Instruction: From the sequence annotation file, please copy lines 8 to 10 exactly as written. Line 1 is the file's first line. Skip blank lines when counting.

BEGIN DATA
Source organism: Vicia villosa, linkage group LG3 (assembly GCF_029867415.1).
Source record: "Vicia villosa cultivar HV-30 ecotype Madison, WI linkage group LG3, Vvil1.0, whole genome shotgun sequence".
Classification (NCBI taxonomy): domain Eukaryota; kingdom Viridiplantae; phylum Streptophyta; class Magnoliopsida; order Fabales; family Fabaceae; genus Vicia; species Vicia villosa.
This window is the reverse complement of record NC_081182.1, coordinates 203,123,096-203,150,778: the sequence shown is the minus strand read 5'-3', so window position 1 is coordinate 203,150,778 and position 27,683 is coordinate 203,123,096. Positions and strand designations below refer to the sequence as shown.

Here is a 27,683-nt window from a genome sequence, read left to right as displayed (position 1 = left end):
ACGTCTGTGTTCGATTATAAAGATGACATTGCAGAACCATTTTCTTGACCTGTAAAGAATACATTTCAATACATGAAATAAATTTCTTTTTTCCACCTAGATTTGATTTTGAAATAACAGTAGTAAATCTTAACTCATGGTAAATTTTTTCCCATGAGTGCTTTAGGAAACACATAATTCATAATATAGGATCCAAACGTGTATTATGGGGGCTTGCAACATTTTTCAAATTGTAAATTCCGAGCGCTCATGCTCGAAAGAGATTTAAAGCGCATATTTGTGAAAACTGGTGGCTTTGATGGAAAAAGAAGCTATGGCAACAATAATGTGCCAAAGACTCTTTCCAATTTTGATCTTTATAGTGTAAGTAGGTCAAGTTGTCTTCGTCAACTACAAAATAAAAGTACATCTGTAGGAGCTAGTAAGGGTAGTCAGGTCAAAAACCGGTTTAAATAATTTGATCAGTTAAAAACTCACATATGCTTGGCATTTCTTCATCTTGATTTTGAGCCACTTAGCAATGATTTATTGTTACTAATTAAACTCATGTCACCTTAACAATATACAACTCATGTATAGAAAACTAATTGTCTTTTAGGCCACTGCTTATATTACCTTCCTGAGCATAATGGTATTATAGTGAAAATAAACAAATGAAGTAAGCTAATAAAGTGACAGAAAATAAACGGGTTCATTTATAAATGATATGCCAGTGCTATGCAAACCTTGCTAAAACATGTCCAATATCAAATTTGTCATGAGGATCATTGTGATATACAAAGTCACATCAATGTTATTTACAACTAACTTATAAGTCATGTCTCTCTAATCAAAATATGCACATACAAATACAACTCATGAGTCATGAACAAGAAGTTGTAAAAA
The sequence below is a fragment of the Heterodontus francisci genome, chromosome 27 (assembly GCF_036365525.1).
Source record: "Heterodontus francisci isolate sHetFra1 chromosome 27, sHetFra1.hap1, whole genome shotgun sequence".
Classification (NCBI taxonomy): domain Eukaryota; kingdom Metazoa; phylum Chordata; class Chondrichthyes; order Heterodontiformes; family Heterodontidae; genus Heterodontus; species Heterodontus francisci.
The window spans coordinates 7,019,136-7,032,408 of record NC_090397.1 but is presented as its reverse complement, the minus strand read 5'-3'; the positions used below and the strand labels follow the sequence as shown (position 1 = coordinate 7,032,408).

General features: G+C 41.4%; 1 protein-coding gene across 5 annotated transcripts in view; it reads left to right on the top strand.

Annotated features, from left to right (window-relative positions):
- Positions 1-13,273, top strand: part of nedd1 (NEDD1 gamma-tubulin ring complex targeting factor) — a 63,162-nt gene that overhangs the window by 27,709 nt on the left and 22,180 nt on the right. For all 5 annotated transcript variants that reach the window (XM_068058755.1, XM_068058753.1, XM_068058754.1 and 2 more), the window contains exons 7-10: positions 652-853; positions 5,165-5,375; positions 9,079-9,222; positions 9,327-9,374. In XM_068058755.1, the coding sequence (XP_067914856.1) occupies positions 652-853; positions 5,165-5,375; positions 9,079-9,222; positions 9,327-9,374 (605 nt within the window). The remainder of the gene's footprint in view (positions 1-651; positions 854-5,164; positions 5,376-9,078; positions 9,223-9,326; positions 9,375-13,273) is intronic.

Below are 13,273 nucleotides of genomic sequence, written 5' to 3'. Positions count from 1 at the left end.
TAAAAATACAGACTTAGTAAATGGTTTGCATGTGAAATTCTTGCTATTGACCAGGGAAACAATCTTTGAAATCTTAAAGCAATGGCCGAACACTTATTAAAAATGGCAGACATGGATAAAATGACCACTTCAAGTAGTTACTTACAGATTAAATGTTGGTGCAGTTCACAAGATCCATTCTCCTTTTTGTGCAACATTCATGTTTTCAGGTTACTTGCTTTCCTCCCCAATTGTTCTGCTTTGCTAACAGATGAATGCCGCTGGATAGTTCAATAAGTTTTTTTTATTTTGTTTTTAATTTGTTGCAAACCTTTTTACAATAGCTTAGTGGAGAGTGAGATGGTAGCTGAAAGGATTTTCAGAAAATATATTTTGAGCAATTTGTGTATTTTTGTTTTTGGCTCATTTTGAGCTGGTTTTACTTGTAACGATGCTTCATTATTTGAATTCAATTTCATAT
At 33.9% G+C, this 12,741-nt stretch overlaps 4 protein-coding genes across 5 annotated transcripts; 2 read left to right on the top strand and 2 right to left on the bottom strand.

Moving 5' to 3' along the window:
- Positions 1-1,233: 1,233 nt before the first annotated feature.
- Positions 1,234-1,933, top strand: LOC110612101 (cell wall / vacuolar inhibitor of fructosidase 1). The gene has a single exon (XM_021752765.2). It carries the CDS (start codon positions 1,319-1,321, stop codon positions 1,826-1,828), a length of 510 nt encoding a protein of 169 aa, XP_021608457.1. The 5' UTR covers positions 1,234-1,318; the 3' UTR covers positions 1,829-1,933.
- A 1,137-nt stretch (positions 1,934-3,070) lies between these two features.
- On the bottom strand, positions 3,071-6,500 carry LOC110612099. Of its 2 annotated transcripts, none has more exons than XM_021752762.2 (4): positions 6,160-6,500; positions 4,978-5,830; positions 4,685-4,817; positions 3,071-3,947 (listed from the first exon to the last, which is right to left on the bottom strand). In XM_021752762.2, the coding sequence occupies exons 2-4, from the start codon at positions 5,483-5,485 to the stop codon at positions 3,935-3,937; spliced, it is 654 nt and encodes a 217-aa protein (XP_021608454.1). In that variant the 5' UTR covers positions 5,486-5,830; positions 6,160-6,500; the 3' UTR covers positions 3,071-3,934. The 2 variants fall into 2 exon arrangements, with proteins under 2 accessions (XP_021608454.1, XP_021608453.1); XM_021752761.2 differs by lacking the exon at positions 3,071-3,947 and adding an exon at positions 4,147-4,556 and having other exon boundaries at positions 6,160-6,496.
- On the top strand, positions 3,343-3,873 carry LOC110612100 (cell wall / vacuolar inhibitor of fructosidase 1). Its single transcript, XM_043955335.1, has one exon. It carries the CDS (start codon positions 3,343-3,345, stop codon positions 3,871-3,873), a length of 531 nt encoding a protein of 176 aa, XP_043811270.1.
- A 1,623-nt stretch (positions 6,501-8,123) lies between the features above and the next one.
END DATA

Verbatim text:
Source record: "Heterodontus francisci isolate sHetFra1 chromosome 27, sHetFra1.hap1, whole genome shotgun sequence".
Classification (NCBI taxonomy): domain Eukaryota; kingdom Metazoa; phylum Chordata; class Chondrichthyes; order Heterodontiformes; family Heterodontidae; genus Heterodontus; species Heterodontus francisci.
The window spans coordinates 7,019,136-7,032,408 of record NC_090397.1 but is presented as its reverse complement, the minus strand read 5'-3'; the positions used below and the strand labels follow the sequence as shown (position 1 = coordinate 7,032,408).